What is the best outcome for the New York Jets in each draft slot?
In this article, we will power-rank some of the most realistic possibilities for each of the Jets’ first five draft picks.
1. Round 1, Pick 4
- Kayvon Thibodeaux, EDGE, Oregon
- Ahmad Gardner, CB, Cincinnati
- Ikem Ekwonu, OT, North Carolina St.
With Aidan Hutchinson being essentially a top-two lock, the Jets are all but guaranteed to have at least one of these three players on the board at No. 4.
Kayvon Thibodeaux is a fairly popular pick for most Jets fans at number four. One of the best overall prospects in the draft, Thibodeaux is a big-time talent as an edge defender with great pass-rushing upside. From a value standpoint, Thibodeaux would be the best player the Jets could take with their first pick.
Ahmad Gardner is a tremendous cornerback prospect with a high floor. He is physical and can thrive playing in press coverage. Gardner did not allow one touchdown in coverage throughout his college career. New York’s cornerback unit would immediately improve with the addition of Gardner.
The Jets are basically locked in with their five starting offensive linemen. While Ikem Ekwonu might be the best player in the draft, he would simply be a luxury pick for the Jets, as his role in year one would be unknown. Selecting Ekwonu would be a long-term investment for the Jets.
2. Round 1, Pick 10
- WR: Jameson Williams (Alabama)/Drake London (USC)
- Jermaine Johnson, EDGE, Florida St.
- Derek Stingley, CB, LSU
A starting wide receiver for Zach Wilson will need to be acquired early in the draft.
Two of the best prospects who could be in play at No. 10 are Jameson Williams and Drake London. Each player boasts strengths that the Jets’ passing game currently lacks. Williams has special speed and deep-threat ability. London excels in contested catch situations thanks to his size, which he also uses to break tackles after the catch.
If the Jets do not end up with Thibodeaux at four, Jermaine Johnson could be the pick at 10 if he makes it that far. Johnson is a great run defender and has the size (6-foot-4, 254 lbs), speed (4.58 40-yard, 1.55 10-yard split), and production (11.5 sacks, 17.5 TFLs in 2021) that teams covet. Being more consistent as a pass rusher is the key to Johnson’s growth in the NFL.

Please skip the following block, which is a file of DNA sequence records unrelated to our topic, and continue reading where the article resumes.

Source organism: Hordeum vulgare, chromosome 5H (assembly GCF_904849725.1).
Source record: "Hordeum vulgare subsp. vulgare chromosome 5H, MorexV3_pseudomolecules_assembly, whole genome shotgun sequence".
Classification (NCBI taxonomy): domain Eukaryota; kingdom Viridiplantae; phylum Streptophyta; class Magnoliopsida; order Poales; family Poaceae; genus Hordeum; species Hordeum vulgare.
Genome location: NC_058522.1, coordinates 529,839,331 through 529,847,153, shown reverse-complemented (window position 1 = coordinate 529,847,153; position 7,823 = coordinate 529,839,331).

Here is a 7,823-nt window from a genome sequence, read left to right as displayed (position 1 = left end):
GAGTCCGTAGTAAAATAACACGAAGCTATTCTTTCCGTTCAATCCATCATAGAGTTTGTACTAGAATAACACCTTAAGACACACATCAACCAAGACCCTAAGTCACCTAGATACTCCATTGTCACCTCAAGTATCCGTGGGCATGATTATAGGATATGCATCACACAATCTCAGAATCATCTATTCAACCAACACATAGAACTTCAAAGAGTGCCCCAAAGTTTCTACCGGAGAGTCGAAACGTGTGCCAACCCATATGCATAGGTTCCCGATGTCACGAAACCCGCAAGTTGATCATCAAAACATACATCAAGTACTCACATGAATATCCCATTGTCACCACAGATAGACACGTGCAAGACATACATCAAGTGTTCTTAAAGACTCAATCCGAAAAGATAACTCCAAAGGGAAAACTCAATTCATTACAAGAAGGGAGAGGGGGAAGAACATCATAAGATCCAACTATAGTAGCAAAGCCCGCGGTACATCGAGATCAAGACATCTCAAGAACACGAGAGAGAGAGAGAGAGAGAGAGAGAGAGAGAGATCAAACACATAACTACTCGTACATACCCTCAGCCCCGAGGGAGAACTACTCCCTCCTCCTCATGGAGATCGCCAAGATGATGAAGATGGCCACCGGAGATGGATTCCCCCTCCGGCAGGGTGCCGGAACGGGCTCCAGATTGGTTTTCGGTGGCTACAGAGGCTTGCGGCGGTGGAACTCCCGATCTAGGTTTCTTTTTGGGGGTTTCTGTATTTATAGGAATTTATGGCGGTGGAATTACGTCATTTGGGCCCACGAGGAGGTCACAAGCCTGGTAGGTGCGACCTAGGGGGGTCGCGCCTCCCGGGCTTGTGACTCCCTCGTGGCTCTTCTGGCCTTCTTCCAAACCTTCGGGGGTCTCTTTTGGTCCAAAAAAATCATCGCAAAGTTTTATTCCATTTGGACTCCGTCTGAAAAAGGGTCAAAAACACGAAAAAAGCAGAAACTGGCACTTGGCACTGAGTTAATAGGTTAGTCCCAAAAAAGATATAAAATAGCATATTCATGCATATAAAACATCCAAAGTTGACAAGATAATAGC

The Jets could trade down at some point in this draft. Doing so at No. 10 might make sense if the Jets do not like the options available to them. Johnson will likely be off the board by then, and New York might not feel comfortable with London or Williams in that spot considering their injury question marks.
This would allow the Jets to find value by moving down to a lesser first-round pick in exchange for premium 2023 draft capital.
The fourth and final option here with the 10th pick is LSU’s talented cornerback prospect, Derek Stingley. Stingley had a generational true-freshman season in 2019 before struggling with injuries and regressed play over his next two seasons. He had a season-ending Lisfranc injury early last year.
Stingley tested well at his Pro Day last Wednesday (4.37 forty) and reminded everyone of his potential.
3. Round 2, Pick 35
- Nakobe Dean, LB, Georgia
- FS: Daxton Hill (Michigan)/Jaquan Brisker (Penn St.)
- Travis Jones, DT, Connecticut
Similar to Elijah Moore last year, there will be a surprise first-round talent that falls into the early second round for the Jets.
If Nakobe Dean falls because of size concerns, which seems much more possible now than it did in previous months, the Jets should undoubtedly take him as the best player available at 35. Dean is a fast linebacker who can make plays all over the field. The Jets would be wise to address linebacker for the long-term and selecting Dean would accomplish just that.
Pairing up Jordan Whitehead with a free safety in the same offseason would be exciting. Georgia’s Lewis Cine is a great choice to fill that need, although it’s becoming increasingly unlikely Cine will make it out of the first round.